Reconstructing Noah’s ark : Integration of climate change adaptation into Swedish public policy

Detta är en avhandling från Linköping : Linköping University Electronic Press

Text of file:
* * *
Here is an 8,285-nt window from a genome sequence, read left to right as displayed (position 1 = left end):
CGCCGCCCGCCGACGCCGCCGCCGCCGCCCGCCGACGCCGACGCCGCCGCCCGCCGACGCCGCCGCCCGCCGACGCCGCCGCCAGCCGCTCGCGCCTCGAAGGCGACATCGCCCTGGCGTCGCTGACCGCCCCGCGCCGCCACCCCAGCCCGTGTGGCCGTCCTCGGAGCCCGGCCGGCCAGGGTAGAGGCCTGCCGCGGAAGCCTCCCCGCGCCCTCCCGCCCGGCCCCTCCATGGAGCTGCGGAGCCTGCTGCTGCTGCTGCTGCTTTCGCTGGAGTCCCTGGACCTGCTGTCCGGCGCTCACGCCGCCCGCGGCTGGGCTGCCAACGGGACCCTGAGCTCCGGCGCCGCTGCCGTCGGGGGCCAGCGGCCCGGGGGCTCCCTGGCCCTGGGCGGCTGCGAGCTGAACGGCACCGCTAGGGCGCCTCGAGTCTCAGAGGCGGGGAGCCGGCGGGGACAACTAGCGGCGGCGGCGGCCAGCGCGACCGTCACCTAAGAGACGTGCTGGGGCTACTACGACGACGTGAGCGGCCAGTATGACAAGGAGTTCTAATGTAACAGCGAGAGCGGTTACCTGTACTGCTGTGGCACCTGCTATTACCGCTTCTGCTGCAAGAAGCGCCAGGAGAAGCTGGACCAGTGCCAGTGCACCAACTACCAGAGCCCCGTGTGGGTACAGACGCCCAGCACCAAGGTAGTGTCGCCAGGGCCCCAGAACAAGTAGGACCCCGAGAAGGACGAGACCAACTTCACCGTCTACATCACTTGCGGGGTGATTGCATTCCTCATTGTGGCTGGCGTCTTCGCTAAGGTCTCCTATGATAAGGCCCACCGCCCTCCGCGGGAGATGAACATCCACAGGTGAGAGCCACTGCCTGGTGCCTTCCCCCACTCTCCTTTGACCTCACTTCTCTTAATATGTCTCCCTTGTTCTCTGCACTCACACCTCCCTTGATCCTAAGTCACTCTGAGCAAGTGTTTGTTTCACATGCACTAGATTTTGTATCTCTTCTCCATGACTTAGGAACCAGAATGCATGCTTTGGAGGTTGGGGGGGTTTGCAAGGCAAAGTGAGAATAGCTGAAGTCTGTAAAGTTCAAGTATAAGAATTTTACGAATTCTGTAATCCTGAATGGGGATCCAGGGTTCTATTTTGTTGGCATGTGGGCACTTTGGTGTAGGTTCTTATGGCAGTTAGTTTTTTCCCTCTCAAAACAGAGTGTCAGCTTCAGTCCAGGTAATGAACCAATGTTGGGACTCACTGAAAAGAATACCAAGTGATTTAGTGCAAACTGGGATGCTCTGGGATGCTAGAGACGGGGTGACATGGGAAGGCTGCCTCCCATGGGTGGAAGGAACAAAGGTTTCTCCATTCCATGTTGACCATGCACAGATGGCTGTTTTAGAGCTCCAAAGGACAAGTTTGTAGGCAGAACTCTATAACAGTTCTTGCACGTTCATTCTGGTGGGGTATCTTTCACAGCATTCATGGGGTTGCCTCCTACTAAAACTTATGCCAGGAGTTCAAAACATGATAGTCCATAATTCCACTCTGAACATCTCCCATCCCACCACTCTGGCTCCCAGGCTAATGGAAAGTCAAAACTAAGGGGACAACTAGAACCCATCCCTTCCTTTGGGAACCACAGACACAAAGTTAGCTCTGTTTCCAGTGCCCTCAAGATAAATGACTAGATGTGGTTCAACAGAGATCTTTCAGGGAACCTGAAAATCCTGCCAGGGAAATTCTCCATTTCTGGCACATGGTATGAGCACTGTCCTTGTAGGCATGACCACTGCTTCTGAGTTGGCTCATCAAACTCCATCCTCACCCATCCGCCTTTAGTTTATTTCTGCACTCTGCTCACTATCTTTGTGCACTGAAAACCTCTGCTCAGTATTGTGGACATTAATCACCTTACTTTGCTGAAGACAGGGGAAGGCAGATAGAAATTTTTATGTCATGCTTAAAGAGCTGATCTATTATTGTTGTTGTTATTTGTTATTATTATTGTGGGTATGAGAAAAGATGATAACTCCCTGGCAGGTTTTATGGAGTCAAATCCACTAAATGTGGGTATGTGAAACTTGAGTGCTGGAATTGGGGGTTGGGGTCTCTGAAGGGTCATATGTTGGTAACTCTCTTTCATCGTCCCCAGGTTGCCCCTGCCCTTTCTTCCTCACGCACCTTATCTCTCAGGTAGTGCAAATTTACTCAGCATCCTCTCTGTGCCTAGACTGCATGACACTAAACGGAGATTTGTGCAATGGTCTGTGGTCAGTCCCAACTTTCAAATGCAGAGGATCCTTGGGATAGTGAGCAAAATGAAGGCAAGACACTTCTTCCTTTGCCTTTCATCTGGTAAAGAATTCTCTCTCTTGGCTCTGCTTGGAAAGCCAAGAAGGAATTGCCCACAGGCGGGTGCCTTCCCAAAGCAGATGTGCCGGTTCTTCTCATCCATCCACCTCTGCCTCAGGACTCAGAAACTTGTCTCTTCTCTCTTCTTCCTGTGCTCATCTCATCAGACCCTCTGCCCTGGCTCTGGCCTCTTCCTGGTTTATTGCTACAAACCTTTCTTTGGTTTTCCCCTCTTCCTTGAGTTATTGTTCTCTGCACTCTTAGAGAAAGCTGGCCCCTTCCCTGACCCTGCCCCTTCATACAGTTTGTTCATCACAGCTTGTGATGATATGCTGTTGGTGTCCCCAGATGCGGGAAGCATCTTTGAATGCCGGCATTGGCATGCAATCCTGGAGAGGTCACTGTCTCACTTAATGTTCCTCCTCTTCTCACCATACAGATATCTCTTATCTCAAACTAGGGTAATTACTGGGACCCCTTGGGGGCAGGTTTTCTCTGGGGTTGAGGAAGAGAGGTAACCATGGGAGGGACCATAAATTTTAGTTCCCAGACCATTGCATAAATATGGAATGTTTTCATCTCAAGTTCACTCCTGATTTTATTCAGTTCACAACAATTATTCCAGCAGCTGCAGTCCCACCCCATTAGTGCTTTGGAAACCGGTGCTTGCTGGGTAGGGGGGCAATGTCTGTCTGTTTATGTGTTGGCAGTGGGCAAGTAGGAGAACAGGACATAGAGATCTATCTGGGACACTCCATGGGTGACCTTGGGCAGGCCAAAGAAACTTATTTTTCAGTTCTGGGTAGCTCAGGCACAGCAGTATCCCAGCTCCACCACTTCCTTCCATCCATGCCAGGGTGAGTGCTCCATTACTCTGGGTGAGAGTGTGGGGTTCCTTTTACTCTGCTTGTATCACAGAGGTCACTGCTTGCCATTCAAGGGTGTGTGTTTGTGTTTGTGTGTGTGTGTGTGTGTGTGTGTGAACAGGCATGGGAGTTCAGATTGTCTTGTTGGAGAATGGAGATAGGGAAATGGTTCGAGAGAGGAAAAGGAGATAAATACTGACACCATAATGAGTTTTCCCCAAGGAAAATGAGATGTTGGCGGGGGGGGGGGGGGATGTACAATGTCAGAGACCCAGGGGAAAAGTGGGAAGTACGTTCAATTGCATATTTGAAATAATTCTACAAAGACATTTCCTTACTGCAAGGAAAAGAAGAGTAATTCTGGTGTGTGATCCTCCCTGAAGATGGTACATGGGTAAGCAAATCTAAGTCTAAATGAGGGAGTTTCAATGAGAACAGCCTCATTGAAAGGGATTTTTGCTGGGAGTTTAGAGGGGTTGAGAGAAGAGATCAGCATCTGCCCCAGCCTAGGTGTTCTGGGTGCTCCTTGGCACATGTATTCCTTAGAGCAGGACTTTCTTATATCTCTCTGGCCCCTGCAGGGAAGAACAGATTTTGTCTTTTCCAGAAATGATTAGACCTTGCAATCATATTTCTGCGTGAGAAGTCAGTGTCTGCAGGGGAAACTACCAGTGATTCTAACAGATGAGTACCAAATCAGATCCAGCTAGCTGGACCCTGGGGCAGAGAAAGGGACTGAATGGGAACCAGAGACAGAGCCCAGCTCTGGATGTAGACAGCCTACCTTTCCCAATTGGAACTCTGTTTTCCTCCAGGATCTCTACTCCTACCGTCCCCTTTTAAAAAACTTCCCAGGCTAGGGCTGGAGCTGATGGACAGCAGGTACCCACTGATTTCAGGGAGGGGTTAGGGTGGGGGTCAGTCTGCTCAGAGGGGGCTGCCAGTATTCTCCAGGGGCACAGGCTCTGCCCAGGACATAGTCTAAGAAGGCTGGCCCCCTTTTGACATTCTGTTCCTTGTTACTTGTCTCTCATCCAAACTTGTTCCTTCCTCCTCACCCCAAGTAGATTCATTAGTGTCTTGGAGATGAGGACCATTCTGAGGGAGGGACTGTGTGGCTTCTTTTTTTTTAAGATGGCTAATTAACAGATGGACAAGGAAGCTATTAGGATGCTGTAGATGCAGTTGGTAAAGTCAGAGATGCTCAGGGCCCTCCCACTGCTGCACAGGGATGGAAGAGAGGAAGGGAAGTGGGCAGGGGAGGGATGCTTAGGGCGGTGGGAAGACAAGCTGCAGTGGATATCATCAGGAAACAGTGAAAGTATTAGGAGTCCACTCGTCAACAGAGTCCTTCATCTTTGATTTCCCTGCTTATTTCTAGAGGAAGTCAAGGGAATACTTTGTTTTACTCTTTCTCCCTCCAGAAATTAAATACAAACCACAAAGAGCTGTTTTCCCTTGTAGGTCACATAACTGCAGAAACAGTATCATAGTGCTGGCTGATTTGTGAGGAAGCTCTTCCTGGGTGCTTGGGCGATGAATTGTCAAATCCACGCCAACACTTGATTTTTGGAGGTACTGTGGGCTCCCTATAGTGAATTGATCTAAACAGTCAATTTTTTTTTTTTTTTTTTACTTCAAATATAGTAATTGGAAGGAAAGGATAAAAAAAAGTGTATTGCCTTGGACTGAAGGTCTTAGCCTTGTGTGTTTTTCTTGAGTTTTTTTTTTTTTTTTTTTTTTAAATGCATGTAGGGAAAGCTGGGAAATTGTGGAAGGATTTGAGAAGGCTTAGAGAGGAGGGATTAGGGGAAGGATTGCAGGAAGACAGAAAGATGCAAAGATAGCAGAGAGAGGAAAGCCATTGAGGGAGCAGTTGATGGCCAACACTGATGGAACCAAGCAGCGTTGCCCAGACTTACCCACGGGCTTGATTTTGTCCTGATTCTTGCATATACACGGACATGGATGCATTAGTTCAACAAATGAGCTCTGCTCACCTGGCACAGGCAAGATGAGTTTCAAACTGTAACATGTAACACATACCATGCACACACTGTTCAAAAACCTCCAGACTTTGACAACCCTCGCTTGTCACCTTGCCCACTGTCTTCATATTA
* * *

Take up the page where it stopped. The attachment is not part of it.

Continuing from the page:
Sammanfattning: Due to expected impacts such as flooding, landslides, and biodiversity loss, climate change adaptation has become recognized as an inevitable part of climate change policy and practice. However, our understanding of how to organize the management of adaptation is lacking, and few concrete measures have yet been implemented. Knowledge gaps exist relating to constraints on and opportunities and facilitating factors for adaptation. This study aims to fill such gaps by analyzing how Swedish climate change vulnerability and adaptation management is integrated across issues, sectors, and scales in public policy. The analysis is supported by two interconnected sub-studies. The first maps the national and local institutionalization of adaptation through document analyses at different policy levels. The second analyses practical approaches to and perceptions of vulnerability and adaptation management in two case municipalities. In the latter sub-study, qualitative interviews and stakeholder dialogues were held with officials from various local sector departments. The results indicate that climate change adaptation is poorly integrated into Swedish public policy. Constrains on local horizontal integration include a lack of cross-sectoral coordination and knowledge, weak local political interest, and varying opportunities for sector departments to influence policy. These constraints result in climate vulnerability being considered late in municipal and regional strategic planning processes. They also reduce the possibility of identifying overarching municipal goals. At the national level, horizontal integration is negatively affected by a lack of government guidelines and by unclear division of responsibility. Constraints on vertical integration include poor fit between the national and municipal levels, due to a perceived absence of national goals, guidelines, and funding, and the lack of a sufficient knowledge base for decision-making. This makes it difficult to  now what measures to prioritize and how to evaluate progress. The analysis of adaptation policy integration also gives insights into some general factors found to either constrain or facilitate implementation of adaptation. In Sweden, both horizontal and vertical integration has been facilitated by the few national and regional guidelines established to date, indicating that national steering would offer a useful way forward. Policy integration could be increased by formulating national adaptation goals, creating a national adaptation fund, creating municipal adaptation coordinator posts, and paying greater attention to climate change  vulnerability in proactive economic planning.

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